Mike, like many people who end up wrongly serving time, is having financial difficulty obtaining a good lawyer. Mike's family has recently found an excellent lawyer for Mike and has started a GoFundMe campaign to help pay for pre-trial costs, which are very expensive--$20,000. It is vital for him to retain a lawyer who can help him get these charges dismissed or greatly reduced. We have very little time in which to make this happen.
Please contribute if you can—and/or contact me if you’d like to share a message with Mike. Please also share this message via email and/or social media with anyone you think would be interested.
Every Sunday after I trained with Mike, he would hug me and say, “I love you. Have a great week.” I can truly say that Mike has added a lot of light in my life. I feel grateful to know him.
Karen Iris Tucker (KT) Writer - Reporter
There are noticeable difference between the way the USA and the UK try to protect the public from sex offenders who are living in the community. Both countries have a sex offender register but thereafter there is a departure in the way the register is used and how each try to contain the offender in the interests of public protection.
In the USA the register is publicly available to anyone who wants to consult it including availability on the internet. This ‘universal’ approach of ‘community notification’ is in contrast to the more ‘selective’ approach of the UK where only certain people are allowed to know information about a person’s sexual convictions and their registration status.
The USA has blanket residency restrictions with geographic zones that sex offenders are not allowed to live in. The UK has targeted restrictions on a person’s lifestyle and where they might want to live using individualised preventive civil orders. Another example of the ‘universal’ and ‘selective’ approaches taken by the respective countries.
But is the UK slowly moving towards a wider interpretation of the conditions the state can impose on a sex offender in the interests of public protection?
A recent case heard in the UK Court of Appeal [Richards, R (on the application of) v Teesside Magistrates' Court & Another  EWCA Civ 7] involved a registered sex offender being ‘contained’ by a Sexual Offences Prevention Order (SOPO) – one of the preventive civil orders introduced by the Sexual Offences Act 2003. These Orders are applied for by the police on certain qualifying individuals and they allow the courts to impose various negative restrictions on a person’s behaviour.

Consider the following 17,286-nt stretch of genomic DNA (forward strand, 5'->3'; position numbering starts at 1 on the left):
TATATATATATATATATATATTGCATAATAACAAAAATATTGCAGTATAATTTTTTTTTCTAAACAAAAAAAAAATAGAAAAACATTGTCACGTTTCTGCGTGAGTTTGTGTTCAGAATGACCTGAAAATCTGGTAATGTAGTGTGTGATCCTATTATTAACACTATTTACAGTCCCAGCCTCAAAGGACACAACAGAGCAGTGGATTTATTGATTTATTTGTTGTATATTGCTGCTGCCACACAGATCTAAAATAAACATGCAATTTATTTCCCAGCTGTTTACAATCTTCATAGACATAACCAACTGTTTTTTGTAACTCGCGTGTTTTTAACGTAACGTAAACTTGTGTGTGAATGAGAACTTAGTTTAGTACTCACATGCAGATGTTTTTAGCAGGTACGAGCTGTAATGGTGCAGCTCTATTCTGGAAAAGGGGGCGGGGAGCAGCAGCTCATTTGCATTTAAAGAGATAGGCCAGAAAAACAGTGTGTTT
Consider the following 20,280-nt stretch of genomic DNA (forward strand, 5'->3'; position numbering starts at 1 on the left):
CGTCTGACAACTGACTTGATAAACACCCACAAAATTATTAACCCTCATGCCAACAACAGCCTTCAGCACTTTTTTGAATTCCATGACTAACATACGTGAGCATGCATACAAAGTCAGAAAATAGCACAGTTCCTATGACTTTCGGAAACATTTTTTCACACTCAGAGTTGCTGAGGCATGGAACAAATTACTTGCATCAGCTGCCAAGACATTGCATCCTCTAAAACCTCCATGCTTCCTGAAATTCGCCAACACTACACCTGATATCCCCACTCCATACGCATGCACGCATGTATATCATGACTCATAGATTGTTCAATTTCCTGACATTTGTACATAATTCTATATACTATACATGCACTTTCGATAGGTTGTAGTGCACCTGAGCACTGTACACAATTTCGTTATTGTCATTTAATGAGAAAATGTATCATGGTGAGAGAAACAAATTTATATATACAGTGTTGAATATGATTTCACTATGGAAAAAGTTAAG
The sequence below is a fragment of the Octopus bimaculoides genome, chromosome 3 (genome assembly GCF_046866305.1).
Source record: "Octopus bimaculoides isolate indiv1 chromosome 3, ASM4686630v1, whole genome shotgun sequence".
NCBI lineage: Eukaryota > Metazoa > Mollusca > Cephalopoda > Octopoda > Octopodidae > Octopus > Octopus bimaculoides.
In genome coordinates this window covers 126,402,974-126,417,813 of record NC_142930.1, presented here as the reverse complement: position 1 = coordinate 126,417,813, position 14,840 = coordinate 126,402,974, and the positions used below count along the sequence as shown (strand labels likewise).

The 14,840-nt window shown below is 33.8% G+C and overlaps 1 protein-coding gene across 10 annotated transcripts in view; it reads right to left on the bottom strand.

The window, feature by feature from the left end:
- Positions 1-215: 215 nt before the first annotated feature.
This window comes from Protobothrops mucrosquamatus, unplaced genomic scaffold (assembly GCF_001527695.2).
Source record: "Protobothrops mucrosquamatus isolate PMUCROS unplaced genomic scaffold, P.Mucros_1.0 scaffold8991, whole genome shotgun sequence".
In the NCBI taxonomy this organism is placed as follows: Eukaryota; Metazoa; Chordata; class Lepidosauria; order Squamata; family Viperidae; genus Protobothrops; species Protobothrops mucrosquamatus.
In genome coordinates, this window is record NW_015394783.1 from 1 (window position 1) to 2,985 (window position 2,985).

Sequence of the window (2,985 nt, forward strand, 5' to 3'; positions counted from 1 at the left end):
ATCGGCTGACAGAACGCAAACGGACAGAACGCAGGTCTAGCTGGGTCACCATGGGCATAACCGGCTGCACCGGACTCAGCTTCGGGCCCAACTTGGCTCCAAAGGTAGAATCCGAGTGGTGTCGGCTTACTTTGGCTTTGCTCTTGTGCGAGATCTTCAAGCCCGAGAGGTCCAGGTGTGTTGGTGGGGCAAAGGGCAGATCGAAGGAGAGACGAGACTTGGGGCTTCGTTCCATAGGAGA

The appeal in this case was against the court’s decision to require the sex offender to wear an electronic tag to monitor his movements. He argued that (a) there was nothing in the law on SOPO’s that said anything about electronic tags being worn unlike all other legal references to tags which were in the statute book, and (b) the requirement to wear a tag was a ‘positive’ when all other restrictions by SOPO’s were ‘negative’ as the law suggested they should be.
The case was lost and the presiding judges ruled that:
The only restrictions to what may be placed in a SOPO are … that it must be ‘necessary’ to impose the prohibition in order to protect the public or particular members of the public from serious sexual harm from the defendant …[and] Parliament did not restrict or limit the prohibitions which may be included in a SOPO. Given the myriad ways in which such harm may be caused, the absence of a list of permitted prohibitions is understandable (para.29)
But SOPOs themselves are about to disappear. The Anti-Social Behaviour, Crime and Policing Act 2014 Part 9 replaces them with Sexual Risk Orders and Sexual Harm Prevention Orders. Exactly when these new Orders will become active is as yet still unknown. What we do know is that they are going to be even more widely drawn than the existing SOPO (see e.g. ‘New Home Office Rules give police sweeping powers to curb sex offenders’ The Independent 9 October 2013). If we thought the SOPO was vague wait till we see what comes next.